Technology tends to provide a mirage of “simplicity”.
In fact, there is a network of people involved with making your software work and the information from it shareable. Internet service providers that have thousands of people managing the infrastructure of cables across the planet, IT people handling servers, programmers writing the software, possibly an administrator (if at a company) and definitely a user. Most times it seems like a person and their computer. This blog is an example of this.
This isn’t like a factory worker on an assembly line. If the upstream parts on an assembly line keep showing up mounted incorrectly, it’s easy to notify someone or walk down the line and correct the person doing so. That’s not so easy when things go wrong in our technology situation.
What happens when something goes wrong? Internet Service Providers are separate entities from the IT people, who are separate from the programmers, who are separate from the administrator or user. With so many points of failure, it’s hard to pinpoint who is at fault sometimes, and no one is particularly interested in digging deep to find out if it’s them because it’s highly likely it’s someone else in the chain.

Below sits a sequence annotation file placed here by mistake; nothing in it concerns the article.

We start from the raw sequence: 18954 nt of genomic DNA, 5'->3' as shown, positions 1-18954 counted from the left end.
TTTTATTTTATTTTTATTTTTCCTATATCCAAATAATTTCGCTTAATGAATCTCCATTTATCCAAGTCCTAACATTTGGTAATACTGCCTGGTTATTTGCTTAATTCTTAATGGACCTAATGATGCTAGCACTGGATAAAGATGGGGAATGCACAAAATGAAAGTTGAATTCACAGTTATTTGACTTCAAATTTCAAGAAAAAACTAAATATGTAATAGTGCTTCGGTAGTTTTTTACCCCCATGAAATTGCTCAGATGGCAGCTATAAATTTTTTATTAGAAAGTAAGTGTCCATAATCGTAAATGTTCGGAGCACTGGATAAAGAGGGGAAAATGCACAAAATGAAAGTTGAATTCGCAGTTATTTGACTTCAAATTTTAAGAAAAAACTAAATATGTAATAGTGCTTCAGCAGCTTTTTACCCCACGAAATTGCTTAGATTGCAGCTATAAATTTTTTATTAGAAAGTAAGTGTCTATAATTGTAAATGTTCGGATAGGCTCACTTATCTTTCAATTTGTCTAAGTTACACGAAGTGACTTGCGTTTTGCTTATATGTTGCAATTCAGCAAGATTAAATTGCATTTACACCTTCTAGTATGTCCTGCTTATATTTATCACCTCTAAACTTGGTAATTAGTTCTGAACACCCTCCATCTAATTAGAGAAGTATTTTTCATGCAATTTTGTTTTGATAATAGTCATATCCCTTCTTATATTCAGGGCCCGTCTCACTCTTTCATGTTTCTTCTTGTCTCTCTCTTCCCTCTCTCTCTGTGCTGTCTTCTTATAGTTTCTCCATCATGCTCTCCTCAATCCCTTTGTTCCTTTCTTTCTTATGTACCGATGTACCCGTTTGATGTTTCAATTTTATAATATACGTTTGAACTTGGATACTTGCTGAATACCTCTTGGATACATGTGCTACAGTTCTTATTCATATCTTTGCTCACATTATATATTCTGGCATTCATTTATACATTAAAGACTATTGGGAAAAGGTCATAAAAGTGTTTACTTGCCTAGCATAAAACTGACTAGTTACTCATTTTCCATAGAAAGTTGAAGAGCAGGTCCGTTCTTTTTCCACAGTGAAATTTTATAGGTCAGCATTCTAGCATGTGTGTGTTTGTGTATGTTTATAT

This technological simplicity is an illusion. It’s one of the most complicated works mankind has ever undertaken, and while technology, not just internet, keeps progressing this is likely to become the norm. As fields of study become more complicated, requiring more years to fully understand them, specialists become narrower. That means that more people are needed for each project. One engineer could probably understand everything about the Model T car, but I doubt any single engineer understands every aspect of the modern Tesla electric vehicles because now you have software, batteries, mechanical aspects, etc. It’s just not that simple anymore.
There is a value that has always been there, but has been losing ground for decades due to the race to the bottom on most items, ownership. Someone to stepping up to say, this is really complex, but it’s mine. I own the results to the customer. I own the problems that are created, and though I can’t resolve them on my own, it’s far too complex for that, I’ll organize the team needed to figure them out. Someone needs to get those hidden people out in the open and get them talking to each other. It won’t happen by itself, organizing things has value.